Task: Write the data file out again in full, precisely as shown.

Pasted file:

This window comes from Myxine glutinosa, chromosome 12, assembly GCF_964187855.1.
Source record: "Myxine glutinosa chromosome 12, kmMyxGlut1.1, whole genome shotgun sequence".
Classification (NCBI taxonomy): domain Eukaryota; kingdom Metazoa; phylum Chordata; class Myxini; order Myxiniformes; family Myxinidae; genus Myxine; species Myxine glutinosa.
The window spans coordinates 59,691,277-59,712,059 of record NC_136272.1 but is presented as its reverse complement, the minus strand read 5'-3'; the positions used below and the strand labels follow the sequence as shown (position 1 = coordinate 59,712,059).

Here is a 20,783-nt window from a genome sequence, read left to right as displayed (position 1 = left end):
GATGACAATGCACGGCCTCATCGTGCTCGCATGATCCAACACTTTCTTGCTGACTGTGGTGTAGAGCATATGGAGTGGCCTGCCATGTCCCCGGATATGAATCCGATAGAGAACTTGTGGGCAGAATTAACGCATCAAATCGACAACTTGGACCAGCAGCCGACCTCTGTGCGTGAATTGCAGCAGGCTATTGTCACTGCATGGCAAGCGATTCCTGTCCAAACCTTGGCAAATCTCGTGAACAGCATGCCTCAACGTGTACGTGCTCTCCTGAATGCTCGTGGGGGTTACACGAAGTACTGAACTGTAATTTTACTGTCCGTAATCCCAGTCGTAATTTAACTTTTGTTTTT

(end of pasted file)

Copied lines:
This window comes from Myxine glutinosa, chromosome 12, assembly GCF_964187855.1.
Source record: "Myxine glutinosa chromosome 12, kmMyxGlut1.1, whole genome shotgun sequence".
Classification (NCBI taxonomy): domain Eukaryota; kingdom Metazoa; phylum Chordata; class Myxini; order Myxiniformes; family Myxinidae; genus Myxine; species Myxine glutinosa.
The window spans coordinates 59,691,277-59,712,059 of record NC_136272.1 but is presented as its reverse complement, the minus strand read 5'-3'; the positions used below and the strand labels follow the sequence as shown (position 1 = coordinate 59,712,059).

Here is a 20,783-nt window from a genome sequence, read left to right as displayed (position 1 = left end):
GATGACAATGCACGGCCTCATCGTGCTCGCATGATCCAACACTTTCTTGCTGACTGTGGTGTAGAGCATATGGAGTGGCCTGCCATGTCCCCGGATATGAATCCGATAGAGAACTTGTGGGCAGAATTAACGCATCAAATCGACAACTTGGACCAGCAGCCGACCTCTGTGCGTGAATTGCAGCAGGCTATTGTCACTGCATGGCAAGCGATTCCTGTCCAAACCTTGGCAAATCTCGTGAACAGCATGCCTCAACGTGTACGTGCTCTCCTGAATGCTCGTGGGGGTTACACGAAGTACTGAACTGTAATTTTACTGTCCGTAATCCCAGTCGTAATTTAACTTTTGTTTTT